Physicians' ability to influence the life-style behaviors of diabetic patients: Implications for social work

Revital Gross, Hava Tabenkin, Anthony Heymann, Miriam Greenstein, Ronit Matzliach, Avi Porath, Basil Porter

Research output: Contribution to journalArticlepeer-review

10 Scopus citations

Abstract

Diabetes is aggravated by a sedentary lifestyle, obesity and smoking. Based on a theoretical model relating attitudes and behavior, this study examined the association between physicians' self efficacy in counseling diabetic patients on life style behaviors and their counseling practices. Data were gathered from a representative sample of 743 primary care physicians in Israel's two largest health plans. The main findings were that only a small percentage of physicians felt capable of influencing their patients' life-style behaviors. Self-efficacy had an independent effect on the likelihood of counseling diabetic patients on life style behaviors, controlling for other background variables. We conclude that there is a need for enhancing physicians' life-style counseling skills, and that social workers could expand their role by training physicians to counsel effectively. This could both improve the care of diabetic patients, and strengthen the status of the social work profession in the healthcare system.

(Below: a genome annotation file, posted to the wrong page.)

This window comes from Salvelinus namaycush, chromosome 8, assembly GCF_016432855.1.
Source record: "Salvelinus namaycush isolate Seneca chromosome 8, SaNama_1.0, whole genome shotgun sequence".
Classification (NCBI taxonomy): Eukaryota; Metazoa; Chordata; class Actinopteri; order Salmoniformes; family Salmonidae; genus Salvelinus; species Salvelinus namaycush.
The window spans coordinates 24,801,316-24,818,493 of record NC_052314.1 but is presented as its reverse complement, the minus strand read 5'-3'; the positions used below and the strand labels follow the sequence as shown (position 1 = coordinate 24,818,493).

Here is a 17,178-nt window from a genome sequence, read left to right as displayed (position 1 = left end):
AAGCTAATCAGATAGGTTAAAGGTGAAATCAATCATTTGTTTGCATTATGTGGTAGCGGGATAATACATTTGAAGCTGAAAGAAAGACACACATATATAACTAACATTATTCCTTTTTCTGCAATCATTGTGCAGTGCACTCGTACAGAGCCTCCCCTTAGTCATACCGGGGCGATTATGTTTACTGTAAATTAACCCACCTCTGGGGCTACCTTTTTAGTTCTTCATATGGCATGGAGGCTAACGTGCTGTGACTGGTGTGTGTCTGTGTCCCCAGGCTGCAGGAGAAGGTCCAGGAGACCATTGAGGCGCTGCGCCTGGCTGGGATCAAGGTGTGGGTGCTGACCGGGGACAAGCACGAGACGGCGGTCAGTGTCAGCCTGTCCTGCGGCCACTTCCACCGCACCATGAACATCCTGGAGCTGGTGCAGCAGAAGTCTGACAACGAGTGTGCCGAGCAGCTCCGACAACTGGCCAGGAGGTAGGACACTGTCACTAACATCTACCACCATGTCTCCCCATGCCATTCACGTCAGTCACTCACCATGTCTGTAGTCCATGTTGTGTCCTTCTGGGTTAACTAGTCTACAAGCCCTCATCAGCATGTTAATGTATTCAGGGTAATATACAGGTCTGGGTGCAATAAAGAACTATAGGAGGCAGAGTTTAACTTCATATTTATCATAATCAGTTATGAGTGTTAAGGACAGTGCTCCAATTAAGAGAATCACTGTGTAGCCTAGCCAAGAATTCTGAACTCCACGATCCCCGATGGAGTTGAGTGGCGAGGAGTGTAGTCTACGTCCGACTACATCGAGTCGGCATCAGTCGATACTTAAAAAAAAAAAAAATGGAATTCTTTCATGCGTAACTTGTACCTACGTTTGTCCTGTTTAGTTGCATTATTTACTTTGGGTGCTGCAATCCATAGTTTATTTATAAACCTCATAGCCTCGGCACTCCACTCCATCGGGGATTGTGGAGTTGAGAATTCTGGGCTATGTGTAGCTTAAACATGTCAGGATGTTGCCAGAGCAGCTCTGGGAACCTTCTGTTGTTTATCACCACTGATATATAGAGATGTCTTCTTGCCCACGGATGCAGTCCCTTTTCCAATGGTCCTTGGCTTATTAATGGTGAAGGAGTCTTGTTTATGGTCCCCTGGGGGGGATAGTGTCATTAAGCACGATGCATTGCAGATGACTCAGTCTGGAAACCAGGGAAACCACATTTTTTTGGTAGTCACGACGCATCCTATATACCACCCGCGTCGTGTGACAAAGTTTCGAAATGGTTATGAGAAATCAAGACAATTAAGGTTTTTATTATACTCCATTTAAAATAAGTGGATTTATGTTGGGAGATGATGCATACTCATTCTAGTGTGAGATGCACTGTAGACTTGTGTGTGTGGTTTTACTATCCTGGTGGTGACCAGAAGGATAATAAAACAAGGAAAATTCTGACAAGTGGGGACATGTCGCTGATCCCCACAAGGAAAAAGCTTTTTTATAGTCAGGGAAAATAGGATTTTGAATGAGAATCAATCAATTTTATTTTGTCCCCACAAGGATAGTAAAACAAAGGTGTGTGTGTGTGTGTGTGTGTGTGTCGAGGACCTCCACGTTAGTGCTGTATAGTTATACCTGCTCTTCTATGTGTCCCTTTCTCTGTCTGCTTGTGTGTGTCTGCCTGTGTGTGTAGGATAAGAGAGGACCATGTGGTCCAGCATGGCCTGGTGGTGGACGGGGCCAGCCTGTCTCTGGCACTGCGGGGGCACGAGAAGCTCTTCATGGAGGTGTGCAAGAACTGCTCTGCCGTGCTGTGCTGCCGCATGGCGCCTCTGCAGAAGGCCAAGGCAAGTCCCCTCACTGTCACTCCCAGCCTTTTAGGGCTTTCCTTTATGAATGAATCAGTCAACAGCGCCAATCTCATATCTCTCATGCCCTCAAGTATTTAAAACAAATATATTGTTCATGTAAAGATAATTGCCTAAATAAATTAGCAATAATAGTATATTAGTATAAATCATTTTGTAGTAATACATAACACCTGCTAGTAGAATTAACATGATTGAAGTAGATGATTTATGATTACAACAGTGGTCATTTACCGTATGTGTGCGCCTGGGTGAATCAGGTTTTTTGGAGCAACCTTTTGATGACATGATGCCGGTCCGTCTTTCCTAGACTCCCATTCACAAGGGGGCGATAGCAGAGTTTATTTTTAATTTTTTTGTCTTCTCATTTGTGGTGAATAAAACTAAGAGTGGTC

Original languageEnglish
Pages (from-to)191-204
Number of pages14
JournalSocial Work in Health Care
Volume44
Issue number3
DOIs
StatePublished - 5 Apr 2007
Externally publishedYes

Keywords

  • Counseling
  • Diabetes
  • Life style behaviors
  • Primary care physicians
  • Social workers

ASJC Scopus subject areas

  • Community and Home Care
  • Psychiatry and Mental health

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